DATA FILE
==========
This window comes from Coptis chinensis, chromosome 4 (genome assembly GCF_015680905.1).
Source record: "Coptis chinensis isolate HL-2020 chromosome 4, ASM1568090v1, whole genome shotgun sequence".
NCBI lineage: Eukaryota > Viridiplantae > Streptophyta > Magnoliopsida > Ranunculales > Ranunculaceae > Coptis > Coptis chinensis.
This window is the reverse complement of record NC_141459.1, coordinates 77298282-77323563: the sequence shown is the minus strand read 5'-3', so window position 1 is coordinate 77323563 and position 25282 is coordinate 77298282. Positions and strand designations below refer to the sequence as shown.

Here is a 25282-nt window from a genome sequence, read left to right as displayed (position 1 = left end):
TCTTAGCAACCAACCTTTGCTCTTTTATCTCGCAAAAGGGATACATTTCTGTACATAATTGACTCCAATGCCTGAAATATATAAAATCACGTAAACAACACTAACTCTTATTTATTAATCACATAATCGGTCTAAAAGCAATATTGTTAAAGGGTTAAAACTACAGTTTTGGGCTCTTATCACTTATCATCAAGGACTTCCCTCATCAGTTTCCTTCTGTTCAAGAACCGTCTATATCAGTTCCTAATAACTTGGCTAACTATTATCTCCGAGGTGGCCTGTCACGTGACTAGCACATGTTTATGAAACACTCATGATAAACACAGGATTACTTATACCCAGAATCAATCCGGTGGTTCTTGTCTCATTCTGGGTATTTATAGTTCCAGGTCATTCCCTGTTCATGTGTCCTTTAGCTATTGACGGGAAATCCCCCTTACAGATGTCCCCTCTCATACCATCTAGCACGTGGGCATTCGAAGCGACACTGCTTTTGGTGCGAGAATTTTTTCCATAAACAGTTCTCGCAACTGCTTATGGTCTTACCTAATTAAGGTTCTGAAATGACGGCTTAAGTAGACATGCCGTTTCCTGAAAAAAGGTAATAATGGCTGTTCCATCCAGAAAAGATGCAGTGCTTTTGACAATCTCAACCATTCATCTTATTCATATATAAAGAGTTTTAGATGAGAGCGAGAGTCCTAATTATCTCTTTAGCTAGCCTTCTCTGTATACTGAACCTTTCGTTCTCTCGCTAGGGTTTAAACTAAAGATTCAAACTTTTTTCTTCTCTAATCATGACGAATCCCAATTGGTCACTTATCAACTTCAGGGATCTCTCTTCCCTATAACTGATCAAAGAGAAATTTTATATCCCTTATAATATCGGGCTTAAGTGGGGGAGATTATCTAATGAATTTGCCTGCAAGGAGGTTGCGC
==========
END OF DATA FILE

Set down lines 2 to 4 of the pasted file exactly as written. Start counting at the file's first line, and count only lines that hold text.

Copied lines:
Source record: "Coptis chinensis isolate HL-2020 chromosome 4, ASM1568090v1, whole genome shotgun sequence".
NCBI lineage: Eukaryota > Viridiplantae > Streptophyta > Magnoliopsida > Ranunculales > Ranunculaceae > Coptis > Coptis chinensis.
This window is the reverse complement of record NC_141459.1, coordinates 77298282-77323563: the sequence shown is the minus strand read 5'-3', so window position 1 is coordinate 77323563 and position 25282 is coordinate 77298282. Positions and strand designations below refer to the sequence as shown.